Friday, May 26, 2017

Following the logic

Cladograms which are based on bootstrap/jackknife, show that there is a large polytomy at the base of the coelurosaur clade. This is because the hypothesized nodes (Maniraptoriformes, Maniraptora, Pennaraptora) are not supported and have been collapsed. The result is a much more correct picture of the taxa involved.

Xu et al
See Figure S9


Brusatte et al

This means (to take one example) that we cannot tell what the relationship is between oviraptorids and Paraves from the cladistic analysis. The two possibilities are that creatures similar to oviraptorids were transitional between dinosaurs and Paraves OR that oviraptorids were secondarily flightless members of  Paraves. It is important to note that the cladistic analyses cannot tell us which one is more credible.
Consequently we have to look for other indicators as to which is more credible.

We can immediately see that the alternative that oviraptorids were secondarily flightless members of Paraves means that we do not need to postulate ghost lineages. Also we do not need to postulate the pre-adaptations that are required by the idea that creatures similar to oviraptorids were transitional between dinosaurs and basal Paraves.

The same applies to ornithomimosaurs and alvarezsaurids.


    The new taxon confirms extreme morphological convergence between birds and derived alvarezsauroids.

    Aveairfoila is a clade of maniraptorans that contain the therizinosaurs and the pennaraptorans the latter which includes birds. The group was coined by Gregory S. Paul in his second edition of the The Princeton Field Guide to Dinosaurs. In his concept Paul argues therizinosaurs and oviraptorosaurs are closely related to Jeholornis and omnivoropterygids respectively, which are usually considered to be avialans, and that therizinosaurs and oviraptorosaurs are neoflightless birds. His evidence is based from observations in the sternum and rib morphology.[1] This is not the first time he proposed these claims as Paul made similar claims regarding the entirety of Maniraptoriformes.[2] It should be noted that Paul's taxonomy is not accepted by most scientists as often they lack any sufficient explanation or citation.[3] Regardless the name is useful to describe the clade that contains therizinosaurs and pennaraptorans as there are a lot phylogenetic support for the two taxa being sister clades.[4][5]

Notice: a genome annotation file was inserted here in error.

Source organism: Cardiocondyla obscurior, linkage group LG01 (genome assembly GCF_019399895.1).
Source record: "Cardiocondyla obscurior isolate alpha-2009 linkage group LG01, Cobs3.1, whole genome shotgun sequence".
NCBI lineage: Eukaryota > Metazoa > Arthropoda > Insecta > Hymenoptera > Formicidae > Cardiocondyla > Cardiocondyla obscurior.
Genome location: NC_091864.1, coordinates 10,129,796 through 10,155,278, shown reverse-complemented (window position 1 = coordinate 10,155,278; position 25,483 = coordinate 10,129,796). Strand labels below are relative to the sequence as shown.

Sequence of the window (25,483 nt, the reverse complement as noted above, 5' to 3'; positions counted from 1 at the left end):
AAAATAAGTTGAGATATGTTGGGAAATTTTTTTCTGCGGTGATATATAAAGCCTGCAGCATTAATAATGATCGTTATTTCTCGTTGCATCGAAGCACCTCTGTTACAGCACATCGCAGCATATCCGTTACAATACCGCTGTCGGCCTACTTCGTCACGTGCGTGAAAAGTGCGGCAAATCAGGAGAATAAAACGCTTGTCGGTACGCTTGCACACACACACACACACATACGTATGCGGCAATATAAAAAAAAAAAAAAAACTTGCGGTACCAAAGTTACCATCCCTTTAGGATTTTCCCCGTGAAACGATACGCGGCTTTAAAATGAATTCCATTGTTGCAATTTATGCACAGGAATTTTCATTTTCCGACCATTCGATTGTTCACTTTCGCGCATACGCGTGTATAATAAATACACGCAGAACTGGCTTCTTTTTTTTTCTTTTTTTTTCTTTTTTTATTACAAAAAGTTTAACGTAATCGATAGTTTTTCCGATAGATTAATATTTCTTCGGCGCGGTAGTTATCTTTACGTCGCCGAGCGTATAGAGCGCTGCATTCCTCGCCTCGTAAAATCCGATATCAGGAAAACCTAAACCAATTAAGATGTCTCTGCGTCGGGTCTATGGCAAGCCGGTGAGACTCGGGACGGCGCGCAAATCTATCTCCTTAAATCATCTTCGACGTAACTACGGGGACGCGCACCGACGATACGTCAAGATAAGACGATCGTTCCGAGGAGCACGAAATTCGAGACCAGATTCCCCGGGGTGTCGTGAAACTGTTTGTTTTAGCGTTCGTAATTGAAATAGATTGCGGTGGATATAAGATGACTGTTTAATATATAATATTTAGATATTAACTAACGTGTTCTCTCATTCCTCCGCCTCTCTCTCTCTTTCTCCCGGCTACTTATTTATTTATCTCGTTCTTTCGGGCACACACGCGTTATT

Because early finds were incomplete, the strange suite of anatomical features combining features typical of theropods, prosauropods and ornithischians led some scientists, such as Gregory S. Paul, to conclude that segnosaurs (as they were called before Therizinosaurus was recognized as part of the group) represented a late-surviving suborder of primitive dinosaurs, sometimes thought of as intermediates between prosauropods and ornithischians. Because of their suspected relationship with prosauropods, early depictions of segnosaurs (including illustrations by Paul) portrayed them as semi-quadrupedal, a mode of locomotion now known to have been impossible given the bird-like nature of their wrists.[8] It also led Paul to include segnosaurs within paleontologist Robert T. Bakker's Phytodinosauria in 1986, a superorder which was to include ornithischians, prosauropods, and sauropods, typified by their "blunt, spoon-crowned teeth suitable for cropping plants."[8]